I had a long thought about which band to listen out on for this event. There was a lot of ignoring to do - not of reason, but of opinion flooding out from the US which, understandably enough, was heavily biased towards the low bands.
I settled on 20m.
Interestingly, there did seem to be a marked, transient change in propagation from the US west coast. As soon as totality hit Oregon (17:16UT), W6BSD (a long way off the totality line) and, a few moment later, K7RE (also way off totality), popped up from nowhere. W6BSD was very weak at -28dB S/N, but K7RE hit -15dB at 17:3UT, dropping off a cliff to -24dB ten minutes later. K7RE did not appear again for another two hours, when the eclipse effects were well over and very shallow-angle local sunset propagation briefly took over.
|How MUF ought to have worked out inthe absence of an eclipse.|
It's clear that essentially no station directly in the path of totality was heard during the eclipse, even though many stations prior to the eclipse were being heard well. The propagation prediction in terms of MUF confirms the experience that signals from the US ought to have been strong until the eclipse ended around UK sunset time. That they were not suggests strongly that transient darkness was suppressing the MUF and, therefore, the received signals.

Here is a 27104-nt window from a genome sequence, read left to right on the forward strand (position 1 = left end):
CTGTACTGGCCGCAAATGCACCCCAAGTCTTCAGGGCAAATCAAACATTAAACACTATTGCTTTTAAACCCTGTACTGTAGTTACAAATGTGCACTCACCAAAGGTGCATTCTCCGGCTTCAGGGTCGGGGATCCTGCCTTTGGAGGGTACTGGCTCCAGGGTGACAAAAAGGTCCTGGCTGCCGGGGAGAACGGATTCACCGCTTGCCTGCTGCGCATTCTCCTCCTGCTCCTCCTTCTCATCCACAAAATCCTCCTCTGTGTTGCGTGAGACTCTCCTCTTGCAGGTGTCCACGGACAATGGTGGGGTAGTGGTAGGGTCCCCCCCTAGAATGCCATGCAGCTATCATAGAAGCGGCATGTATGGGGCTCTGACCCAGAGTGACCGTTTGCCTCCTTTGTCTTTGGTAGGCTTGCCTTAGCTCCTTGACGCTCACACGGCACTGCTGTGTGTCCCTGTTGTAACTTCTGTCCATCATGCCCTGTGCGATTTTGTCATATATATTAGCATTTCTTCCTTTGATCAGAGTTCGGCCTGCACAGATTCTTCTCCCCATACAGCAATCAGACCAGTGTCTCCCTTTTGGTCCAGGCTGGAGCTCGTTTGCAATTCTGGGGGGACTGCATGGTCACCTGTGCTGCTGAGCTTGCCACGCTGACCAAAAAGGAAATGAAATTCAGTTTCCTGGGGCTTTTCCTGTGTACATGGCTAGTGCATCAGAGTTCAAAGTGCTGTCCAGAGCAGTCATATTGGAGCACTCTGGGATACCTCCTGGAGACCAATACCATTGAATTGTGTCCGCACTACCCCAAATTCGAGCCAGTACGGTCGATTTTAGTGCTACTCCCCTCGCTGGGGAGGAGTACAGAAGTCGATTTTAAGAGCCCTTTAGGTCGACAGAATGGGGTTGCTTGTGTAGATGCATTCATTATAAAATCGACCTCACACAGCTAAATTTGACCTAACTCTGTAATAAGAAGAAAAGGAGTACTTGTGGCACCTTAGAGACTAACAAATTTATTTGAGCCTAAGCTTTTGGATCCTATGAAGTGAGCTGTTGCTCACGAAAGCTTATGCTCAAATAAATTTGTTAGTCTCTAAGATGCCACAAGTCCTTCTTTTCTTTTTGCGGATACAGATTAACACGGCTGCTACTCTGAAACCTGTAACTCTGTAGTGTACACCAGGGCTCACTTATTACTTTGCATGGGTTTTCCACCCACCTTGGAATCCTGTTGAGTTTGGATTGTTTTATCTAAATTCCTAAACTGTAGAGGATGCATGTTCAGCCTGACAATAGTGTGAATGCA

KG6MC, a station just off the totality path, was heard before, through, and after the eclipse. The overall pattern was quite noisy but did show a distinct reduction in signal strength when it could have been expected to be increasing.
N4EFS was the best example I heard, in that he was received steadily for hours running up to the eclipse, and then vanished about 45 minutes before totality. Again, that is not expected by reference to experience of propagation or the MUF forecast.
I'm sure there will be a more robust and detailed assessment of any effects in the US, where they can be expected to be strong down to the low bands. It remains to be seen if anyone had any interest in a proper assessment across to the EU.